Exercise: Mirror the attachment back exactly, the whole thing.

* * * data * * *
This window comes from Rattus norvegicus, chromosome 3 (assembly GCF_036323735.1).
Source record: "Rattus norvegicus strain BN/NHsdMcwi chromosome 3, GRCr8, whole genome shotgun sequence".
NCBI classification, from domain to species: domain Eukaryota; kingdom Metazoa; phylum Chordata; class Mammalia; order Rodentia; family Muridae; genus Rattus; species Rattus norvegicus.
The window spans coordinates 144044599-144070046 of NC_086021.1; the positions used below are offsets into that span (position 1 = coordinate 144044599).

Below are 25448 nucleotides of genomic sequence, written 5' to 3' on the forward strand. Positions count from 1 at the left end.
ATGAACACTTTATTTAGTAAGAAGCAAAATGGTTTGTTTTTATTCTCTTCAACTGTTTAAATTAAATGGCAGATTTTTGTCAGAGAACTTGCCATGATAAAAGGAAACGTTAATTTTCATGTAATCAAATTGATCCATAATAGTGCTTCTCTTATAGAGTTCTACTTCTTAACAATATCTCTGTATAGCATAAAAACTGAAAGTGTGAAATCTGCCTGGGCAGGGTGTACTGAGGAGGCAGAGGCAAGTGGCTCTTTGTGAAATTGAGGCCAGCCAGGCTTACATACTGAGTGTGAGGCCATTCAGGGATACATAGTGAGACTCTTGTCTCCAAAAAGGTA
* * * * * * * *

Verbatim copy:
This window comes from Rattus norvegicus, chromosome 3 (assembly GCF_036323735.1).
Source record: "Rattus norvegicus strain BN/NHsdMcwi chromosome 3, GRCr8, whole genome shotgun sequence".
NCBI classification, from domain to species: domain Eukaryota; kingdom Metazoa; phylum Chordata; class Mammalia; order Rodentia; family Muridae; genus Rattus; species Rattus norvegicus.
The window spans coordinates 144044599-144070046 of NC_086021.1; the positions used below are offsets into that span (position 1 = coordinate 144044599).

Below are 25448 nucleotides of genomic sequence, written 5' to 3' on the forward strand. Positions count from 1 at the left end.
ATGAACACTTTATTTAGTAAGAAGCAAAATGGTTTGTTTTTATTCTCTTCAACTGTTTAAATTAAATGGCAGATTTTTGTCAGAGAACTTGCCATGATAAAAGGAAACGTTAATTTTCATGTAATCAAATTGATCCATAATAGTGCTTCTCTTATAGAGTTCTACTTCTTAACAATATCTCTGTATAGCATAAAAACTGAAAGTGTGAAATCTGCCTGGGCAGGGTGTACTGAGGAGGCAGAGGCAAGTGGCTCTTTGTGAAATTGAGGCCAGCCAGGCTTACATACTGAGTGTGAGGCCATTCAGGGATACATAGTGAGACTCTTGTCTCCAAAAAGGTA